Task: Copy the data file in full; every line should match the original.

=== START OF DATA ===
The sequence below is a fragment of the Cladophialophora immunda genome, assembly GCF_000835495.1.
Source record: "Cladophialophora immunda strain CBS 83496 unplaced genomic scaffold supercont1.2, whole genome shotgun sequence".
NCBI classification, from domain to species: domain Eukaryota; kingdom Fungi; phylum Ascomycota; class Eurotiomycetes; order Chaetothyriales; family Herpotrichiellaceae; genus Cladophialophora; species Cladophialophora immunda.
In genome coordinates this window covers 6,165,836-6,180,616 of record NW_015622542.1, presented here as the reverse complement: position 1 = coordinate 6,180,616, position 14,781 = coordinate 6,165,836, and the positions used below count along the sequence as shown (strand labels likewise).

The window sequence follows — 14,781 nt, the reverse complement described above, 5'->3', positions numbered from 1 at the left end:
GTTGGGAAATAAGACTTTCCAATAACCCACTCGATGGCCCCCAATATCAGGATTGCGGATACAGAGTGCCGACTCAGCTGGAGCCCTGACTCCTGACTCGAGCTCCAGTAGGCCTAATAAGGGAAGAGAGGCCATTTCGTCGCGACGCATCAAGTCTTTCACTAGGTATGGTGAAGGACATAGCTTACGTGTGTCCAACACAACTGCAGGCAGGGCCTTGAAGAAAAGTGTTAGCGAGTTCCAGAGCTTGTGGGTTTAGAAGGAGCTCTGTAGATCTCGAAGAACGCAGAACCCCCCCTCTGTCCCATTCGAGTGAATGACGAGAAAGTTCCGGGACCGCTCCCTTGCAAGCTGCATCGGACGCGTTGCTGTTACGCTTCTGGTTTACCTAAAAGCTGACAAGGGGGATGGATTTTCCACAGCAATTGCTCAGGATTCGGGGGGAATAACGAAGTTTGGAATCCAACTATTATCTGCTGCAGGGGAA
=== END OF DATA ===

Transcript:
The sequence below is a fragment of the Cladophialophora immunda genome, assembly GCF_000835495.1.
Source record: "Cladophialophora immunda strain CBS 83496 unplaced genomic scaffold supercont1.2, whole genome shotgun sequence".
NCBI classification, from domain to species: domain Eukaryota; kingdom Fungi; phylum Ascomycota; class Eurotiomycetes; order Chaetothyriales; family Herpotrichiellaceae; genus Cladophialophora; species Cladophialophora immunda.
In genome coordinates this window covers 6,165,836-6,180,616 of record NW_015622542.1, presented here as the reverse complement: position 1 = coordinate 6,180,616, position 14,781 = coordinate 6,165,836, and the positions used below count along the sequence as shown (strand labels likewise).

The window sequence follows — 14,781 nt, the reverse complement described above, 5'->3', positions numbered from 1 at the left end:
GTTGGGAAATAAGACTTTCCAATAACCCACTCGATGGCCCCCAATATCAGGATTGCGGATACAGAGTGCCGACTCAGCTGGAGCCCTGACTCCTGACTCGAGCTCCAGTAGGCCTAATAAGGGAAGAGAGGCCATTTCGTCGCGACGCATCAAGTCTTTCACTAGGTATGGTGAAGGACATAGCTTACGTGTGTCCAACACAACTGCAGGCAGGGCCTTGAAGAAAAGTGTTAGCGAGTTCCAGAGCTTGTGGGTTTAGAAGGAGCTCTGTAGATCTCGAAGAACGCAGAACCCCCCCTCTGTCCCATTCGAGTGAATGACGAGAAAGTTCCGGGACCGCTCCCTTGCAAGCTGCATCGGACGCGTTGCTGTTACGCTTCTGGTTTACCTAAAAGCTGACAAGGGGGATGGATTTTCCACAGCAATTGCTCAGGATTCGGGGGGAATAACGAAGTTTGGAATCCAACTATTATCTGCTGCAGGGGAA